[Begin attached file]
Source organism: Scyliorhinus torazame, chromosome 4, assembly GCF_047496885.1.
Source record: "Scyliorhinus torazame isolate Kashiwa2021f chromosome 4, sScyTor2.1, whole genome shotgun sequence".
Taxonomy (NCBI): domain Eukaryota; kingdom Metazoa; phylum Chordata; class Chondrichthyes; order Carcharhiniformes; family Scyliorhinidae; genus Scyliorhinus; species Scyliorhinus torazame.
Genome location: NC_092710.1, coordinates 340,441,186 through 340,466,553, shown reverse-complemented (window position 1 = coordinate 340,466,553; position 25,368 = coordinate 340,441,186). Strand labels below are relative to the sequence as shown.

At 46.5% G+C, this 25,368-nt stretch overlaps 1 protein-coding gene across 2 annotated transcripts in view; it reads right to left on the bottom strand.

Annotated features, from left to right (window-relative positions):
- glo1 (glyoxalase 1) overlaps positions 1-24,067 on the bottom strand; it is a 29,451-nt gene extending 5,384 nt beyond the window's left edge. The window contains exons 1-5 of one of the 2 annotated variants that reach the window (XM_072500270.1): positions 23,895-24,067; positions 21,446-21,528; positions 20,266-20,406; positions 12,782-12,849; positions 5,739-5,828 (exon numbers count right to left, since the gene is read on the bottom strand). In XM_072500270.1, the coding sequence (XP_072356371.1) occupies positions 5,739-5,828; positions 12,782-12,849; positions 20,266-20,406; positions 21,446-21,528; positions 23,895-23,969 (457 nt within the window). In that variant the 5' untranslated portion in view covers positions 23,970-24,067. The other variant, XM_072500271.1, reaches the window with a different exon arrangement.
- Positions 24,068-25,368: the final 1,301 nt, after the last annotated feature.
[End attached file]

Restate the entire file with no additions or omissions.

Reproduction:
Source organism: Scyliorhinus torazame, chromosome 4, assembly GCF_047496885.1.
Source record: "Scyliorhinus torazame isolate Kashiwa2021f chromosome 4, sScyTor2.1, whole genome shotgun sequence".
Taxonomy (NCBI): domain Eukaryota; kingdom Metazoa; phylum Chordata; class Chondrichthyes; order Carcharhiniformes; family Scyliorhinidae; genus Scyliorhinus; species Scyliorhinus torazame.
Genome location: NC_092710.1, coordinates 340,441,186 through 340,466,553, shown reverse-complemented (window position 1 = coordinate 340,466,553; position 25,368 = coordinate 340,441,186). Strand labels below are relative to the sequence as shown.

At 46.5% G+C, this 25,368-nt stretch overlaps 1 protein-coding gene across 2 annotated transcripts in view; it reads right to left on the bottom strand.

Annotated features, from left to right (window-relative positions):
- glo1 (glyoxalase 1) overlaps positions 1-24,067 on the bottom strand; it is a 29,451-nt gene extending 5,384 nt beyond the window's left edge. The window contains exons 1-5 of one of the 2 annotated variants that reach the window (XM_072500270.1): positions 23,895-24,067; positions 21,446-21,528; positions 20,266-20,406; positions 12,782-12,849; positions 5,739-5,828 (exon numbers count right to left, since the gene is read on the bottom strand). In XM_072500270.1, the coding sequence (XP_072356371.1) occupies positions 5,739-5,828; positions 12,782-12,849; positions 20,266-20,406; positions 21,446-21,528; positions 23,895-23,969 (457 nt within the window). In that variant the 5' untranslated portion in view covers positions 23,970-24,067. The other variant, XM_072500271.1, reaches the window with a different exon arrangement.
- Positions 24,068-25,368: the final 1,301 nt, after the last annotated feature.